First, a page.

So it was in 2017 I again had to get a new license. 'Sorry we only issue 5-year licenses to South Sudanese. You can only  get a one-year license.' Our local driver Emmanuel, took the money, paid and I obtained a one year license issued in the state of Central Equatoria (CE). Two months later we heard that a CE license was no longer valid as it had CE on it. All llcences must now have SSD on them rather than CE. I chose to continue to drive with my CE license, backed up my Aussie license but was never stopped.  Two weeks ago, I tried to renew my current license. Emmanuel took my money down but was told, sorry, the driver must now be finger printed and give a specimen signature. So I went through the route of the Church officers and sent along my fee and photo and current license. The photo was rejected as 'scanned'. It wasn't but was a genuine passport photo. So we took a new photo. I am who I am even if they think I should look different!

Last week, while I was in Wau, three other Religious I know well, went to be fingerprinted and give signatures. It took about 45 minutes and they got their one-year licenses. Yesterday, a Mill Hill priest and myself followed the same pathway - except that it took three hours and a driving test (1000ssp each) was added on to the procedures. It was all amicable and sociable but such a waste of time. I was told I have passed and now wait the issuing of a new license. The unspoken policy, which I can notionally understand, is get all the money you can from the foreigners! But it is a painful teat of patience and civility!

I feel like saying that don't you realize our organization, Solidarity with South Sudan, is training 122 nurse and midwives and 106 teachers while  paying for all their food and accommodation, is distributing many millions of ssp (thousands of USD) in humanitarian aid, especially in Riimenze where  we are the primary supporters of more than 6000 displaced people who do genuinely appreciate what we are doing for them and conducting pastoral and agricultural training all this while the South Sudan members of parliament recently granted themselves USD40,000 each as bonuses to get new vehicles or houses.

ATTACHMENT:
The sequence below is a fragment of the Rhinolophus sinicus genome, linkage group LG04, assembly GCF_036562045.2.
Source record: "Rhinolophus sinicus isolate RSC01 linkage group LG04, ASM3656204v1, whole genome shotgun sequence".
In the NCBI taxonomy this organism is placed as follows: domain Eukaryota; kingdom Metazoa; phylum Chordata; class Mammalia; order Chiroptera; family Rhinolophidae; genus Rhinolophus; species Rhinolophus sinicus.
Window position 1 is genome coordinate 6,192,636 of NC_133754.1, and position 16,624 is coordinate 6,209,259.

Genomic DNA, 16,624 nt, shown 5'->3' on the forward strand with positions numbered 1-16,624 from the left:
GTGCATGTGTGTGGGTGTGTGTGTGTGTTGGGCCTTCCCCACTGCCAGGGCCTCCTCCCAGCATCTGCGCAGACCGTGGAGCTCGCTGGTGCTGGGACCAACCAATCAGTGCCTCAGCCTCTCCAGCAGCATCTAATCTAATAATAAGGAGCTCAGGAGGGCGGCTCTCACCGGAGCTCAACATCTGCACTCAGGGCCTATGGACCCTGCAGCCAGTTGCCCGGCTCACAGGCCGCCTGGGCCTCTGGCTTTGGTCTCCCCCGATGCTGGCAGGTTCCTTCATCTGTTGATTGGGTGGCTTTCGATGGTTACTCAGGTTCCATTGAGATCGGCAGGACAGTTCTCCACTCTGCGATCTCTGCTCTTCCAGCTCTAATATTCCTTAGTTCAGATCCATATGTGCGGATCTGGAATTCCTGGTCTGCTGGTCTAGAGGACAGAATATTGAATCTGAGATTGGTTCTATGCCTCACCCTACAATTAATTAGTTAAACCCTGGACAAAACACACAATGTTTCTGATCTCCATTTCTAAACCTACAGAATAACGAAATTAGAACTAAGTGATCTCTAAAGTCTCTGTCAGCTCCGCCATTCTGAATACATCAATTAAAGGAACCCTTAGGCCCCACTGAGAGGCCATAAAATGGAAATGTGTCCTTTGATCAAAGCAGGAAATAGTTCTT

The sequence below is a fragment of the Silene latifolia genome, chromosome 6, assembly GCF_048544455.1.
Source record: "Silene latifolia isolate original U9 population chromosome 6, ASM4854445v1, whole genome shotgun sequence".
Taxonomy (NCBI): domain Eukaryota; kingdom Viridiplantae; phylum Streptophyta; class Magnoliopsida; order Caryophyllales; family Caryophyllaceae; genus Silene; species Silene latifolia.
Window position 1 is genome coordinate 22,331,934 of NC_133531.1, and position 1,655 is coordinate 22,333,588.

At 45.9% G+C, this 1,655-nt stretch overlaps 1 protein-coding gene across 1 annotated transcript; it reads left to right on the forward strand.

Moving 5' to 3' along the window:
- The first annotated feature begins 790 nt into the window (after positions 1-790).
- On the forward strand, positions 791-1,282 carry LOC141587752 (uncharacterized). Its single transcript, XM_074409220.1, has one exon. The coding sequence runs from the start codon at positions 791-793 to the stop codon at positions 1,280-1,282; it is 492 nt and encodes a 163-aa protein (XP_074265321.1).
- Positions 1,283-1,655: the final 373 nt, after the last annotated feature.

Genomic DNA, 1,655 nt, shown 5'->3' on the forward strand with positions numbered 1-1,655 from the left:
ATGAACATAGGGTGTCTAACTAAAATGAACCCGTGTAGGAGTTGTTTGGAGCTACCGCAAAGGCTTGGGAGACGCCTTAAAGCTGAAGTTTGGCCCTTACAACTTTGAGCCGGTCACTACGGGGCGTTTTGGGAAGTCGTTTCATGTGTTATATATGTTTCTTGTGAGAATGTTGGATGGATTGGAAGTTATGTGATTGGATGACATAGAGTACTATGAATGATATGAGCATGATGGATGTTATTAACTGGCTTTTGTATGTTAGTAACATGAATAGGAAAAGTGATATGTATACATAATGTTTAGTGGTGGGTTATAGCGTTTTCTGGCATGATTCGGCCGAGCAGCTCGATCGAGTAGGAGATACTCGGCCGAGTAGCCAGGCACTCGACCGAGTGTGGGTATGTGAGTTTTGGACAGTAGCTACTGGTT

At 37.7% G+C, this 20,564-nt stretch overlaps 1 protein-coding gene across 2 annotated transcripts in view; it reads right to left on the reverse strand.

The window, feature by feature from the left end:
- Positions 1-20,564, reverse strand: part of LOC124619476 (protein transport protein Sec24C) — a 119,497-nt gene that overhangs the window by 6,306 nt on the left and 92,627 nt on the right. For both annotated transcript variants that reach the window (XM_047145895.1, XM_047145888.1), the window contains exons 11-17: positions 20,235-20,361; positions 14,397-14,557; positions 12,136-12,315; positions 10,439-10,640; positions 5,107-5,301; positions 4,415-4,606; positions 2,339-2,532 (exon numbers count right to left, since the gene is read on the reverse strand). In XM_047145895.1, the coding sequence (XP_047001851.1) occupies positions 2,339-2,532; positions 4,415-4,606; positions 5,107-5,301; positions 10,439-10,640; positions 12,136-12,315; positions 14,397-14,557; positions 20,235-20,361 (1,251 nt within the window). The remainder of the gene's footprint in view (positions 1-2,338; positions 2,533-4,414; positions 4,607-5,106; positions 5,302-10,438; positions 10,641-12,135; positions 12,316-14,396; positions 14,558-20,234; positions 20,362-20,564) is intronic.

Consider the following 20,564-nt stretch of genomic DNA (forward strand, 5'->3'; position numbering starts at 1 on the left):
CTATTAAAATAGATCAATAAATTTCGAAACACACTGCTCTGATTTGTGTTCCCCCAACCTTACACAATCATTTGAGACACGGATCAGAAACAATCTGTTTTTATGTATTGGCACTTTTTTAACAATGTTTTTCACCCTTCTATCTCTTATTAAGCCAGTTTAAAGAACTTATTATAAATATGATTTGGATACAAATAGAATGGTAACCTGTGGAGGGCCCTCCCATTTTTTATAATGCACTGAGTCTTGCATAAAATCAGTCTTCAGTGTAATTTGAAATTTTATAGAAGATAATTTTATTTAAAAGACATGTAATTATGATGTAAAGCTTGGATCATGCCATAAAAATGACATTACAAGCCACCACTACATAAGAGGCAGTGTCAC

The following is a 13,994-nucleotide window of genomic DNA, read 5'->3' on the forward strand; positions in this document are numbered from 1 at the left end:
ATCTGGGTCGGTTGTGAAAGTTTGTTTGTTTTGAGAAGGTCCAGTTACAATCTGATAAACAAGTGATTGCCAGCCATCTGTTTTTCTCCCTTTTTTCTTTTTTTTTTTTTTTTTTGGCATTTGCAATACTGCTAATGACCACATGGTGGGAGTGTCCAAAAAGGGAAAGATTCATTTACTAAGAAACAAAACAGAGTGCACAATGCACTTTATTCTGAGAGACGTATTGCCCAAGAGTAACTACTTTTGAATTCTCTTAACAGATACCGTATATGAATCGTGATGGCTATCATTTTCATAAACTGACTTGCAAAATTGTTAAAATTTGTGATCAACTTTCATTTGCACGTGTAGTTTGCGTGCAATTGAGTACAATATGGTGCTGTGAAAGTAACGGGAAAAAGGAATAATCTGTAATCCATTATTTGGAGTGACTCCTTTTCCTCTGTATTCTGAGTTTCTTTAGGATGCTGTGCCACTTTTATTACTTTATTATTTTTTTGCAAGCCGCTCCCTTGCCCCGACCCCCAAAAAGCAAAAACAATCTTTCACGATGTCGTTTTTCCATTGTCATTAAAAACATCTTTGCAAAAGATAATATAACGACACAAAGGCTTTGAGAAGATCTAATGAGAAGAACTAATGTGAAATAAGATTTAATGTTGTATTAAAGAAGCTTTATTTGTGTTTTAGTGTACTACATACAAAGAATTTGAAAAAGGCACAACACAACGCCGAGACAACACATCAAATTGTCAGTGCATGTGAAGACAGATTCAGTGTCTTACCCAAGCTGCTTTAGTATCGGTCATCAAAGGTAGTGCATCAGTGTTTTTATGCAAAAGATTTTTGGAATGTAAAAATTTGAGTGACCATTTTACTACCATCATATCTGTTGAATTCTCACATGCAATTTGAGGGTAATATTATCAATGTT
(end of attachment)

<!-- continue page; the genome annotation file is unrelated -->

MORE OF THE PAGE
The signing of a new peace agreement one that does look a little more promising than previously signed, but ignored, agreements has seen the exchange rate fluctuate wildly. I have changed money in recent weeks  from as high as USD1 = SSP315 to a low of USD 1 = 200. In some of our locations it has been down to 150SSP per USD. Currently, I would expect about 220 ssp per USD in Juba but less elsewhere. It seems to me there is some very profitable manipulation, to the benefit of a few, going on somewhere. Prices of most commodities have not fallen much at all. So it is more pain for the local  people and also pain for us as we had adjusted their salaries to the high inflation before this bizarre downturn of the exchange rate. The  truth is the people are no better off as prices have not fallen; we are worse off (as we get less SSP per USD) and some people somewhere are making a lot of money.

The price of a very large pot in Yambio was quoted at 60,000ssp when the local exchange rate was 150. I said to the priest asking for help for pots for his seminarians, 'That is ridiculous. No pot should cost USD 400.' I asked Sr Alice to investigate she discovered better pots in Juba are available for 20,000ssp. Transporting a pot, even by air, does not cost ssp40,000. There is no system here to discourage such gouging.

What about the peace agreement? We are hopeful long-term but not optimistic short-term. Too much of the country is out of control. There are too many poor people suffering from the callous indifference of those with resources. 'The rich get richer and the poor get poorer' - a hard cycle to break! But I think the country is becoming safer.  That is a blessing.

Author: Br Bill Firman
About: Br Bill is the Executive Director of Solidarity with South Sudan.